In my regular life, I spend so much time thinking about these things.

Elizabeth has to leave soon.  She is going to the hospital.  She has already been once this week – a cough, and a pain in her chest.  She shows me the medicine they gave her; it isn’t working.

I wonder if her employer, my Ayurvedic doctor, can treat her.  She has worked for him for 13 years.  She shakes her head (of course not).  She is not asking for sympathy, but the average Indian citizen doesn’t have the money for Ayurvedic treatments.  Even though I am paying less than $15 US per day – the hospital is free.  You get what you pay for, I’ve been told.

Elizabeth’s sister also worked for the guesthouse for many years.  Last Christmas, she was leaving work in a rickshaw.  A motorcycle ran into her, and she was taken to the hospital.  “She use…” Elizabeth pushes her hands in a forward motion.  A walker.

I ride back to the guesthouse.  Irin has been waiting.

There are things you can say.  That people become used to anything, that they are even happier without a lot of stressful possessions.  Healthcare and relative safety.  That you (one person) can’t really make a difference.  That having a house (even a partially-built one) puts an Indian family so far ahead of most.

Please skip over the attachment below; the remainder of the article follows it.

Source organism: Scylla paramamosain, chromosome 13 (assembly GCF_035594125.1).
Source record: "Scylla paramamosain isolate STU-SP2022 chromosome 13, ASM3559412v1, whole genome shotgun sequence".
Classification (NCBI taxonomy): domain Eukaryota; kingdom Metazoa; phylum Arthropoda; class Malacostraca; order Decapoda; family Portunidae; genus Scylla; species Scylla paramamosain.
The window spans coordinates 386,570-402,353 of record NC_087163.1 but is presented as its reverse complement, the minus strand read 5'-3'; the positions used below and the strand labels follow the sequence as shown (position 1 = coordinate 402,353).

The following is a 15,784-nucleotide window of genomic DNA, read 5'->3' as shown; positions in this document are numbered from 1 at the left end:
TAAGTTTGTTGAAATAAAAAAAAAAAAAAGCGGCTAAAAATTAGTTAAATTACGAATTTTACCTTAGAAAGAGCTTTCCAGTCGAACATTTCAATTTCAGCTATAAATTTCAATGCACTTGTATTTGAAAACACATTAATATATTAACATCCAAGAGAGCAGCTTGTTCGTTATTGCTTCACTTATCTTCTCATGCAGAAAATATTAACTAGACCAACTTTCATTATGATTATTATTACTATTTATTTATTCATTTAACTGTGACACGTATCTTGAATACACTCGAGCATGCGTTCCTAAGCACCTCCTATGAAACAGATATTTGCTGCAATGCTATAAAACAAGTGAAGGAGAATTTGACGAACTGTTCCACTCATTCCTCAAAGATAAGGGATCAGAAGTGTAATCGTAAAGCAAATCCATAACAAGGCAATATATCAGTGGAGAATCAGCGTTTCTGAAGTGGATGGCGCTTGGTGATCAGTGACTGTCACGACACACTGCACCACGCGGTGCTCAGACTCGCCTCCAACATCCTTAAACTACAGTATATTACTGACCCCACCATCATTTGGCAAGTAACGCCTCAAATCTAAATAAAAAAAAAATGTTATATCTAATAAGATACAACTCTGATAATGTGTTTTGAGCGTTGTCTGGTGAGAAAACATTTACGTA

Poverty is everywhere.

Sometimes we let it touch us.  Only rarely can we allow it in.

I want to pay for Elizabeth to see Doctor Subhash.  I want to send her money to pay off her house, once I begin to earn again.  I want to give her 600RP ($12 US) when I leave, so that her granddaughters can pay for a month of their schooling.

I want to buy my way out of the guilt that I feel for having so much, and not always valuing it.

Allow it.  Allow your love for this woman across the world from your mother, who is your mother’s age, to flow.  Allow it to flow like those bright red streams from Mary’s eyes.

One voice is a bit dramatic.

The other voice says, Maybe she brings guests here each month, and tells them the same stories.  Maybe this is her way of extracting money from rich American tourists.  Everyone seems to have one.

I have to decide to open my heart, or to allow doubts and distance to build another wall between my privilege and anothers’ lack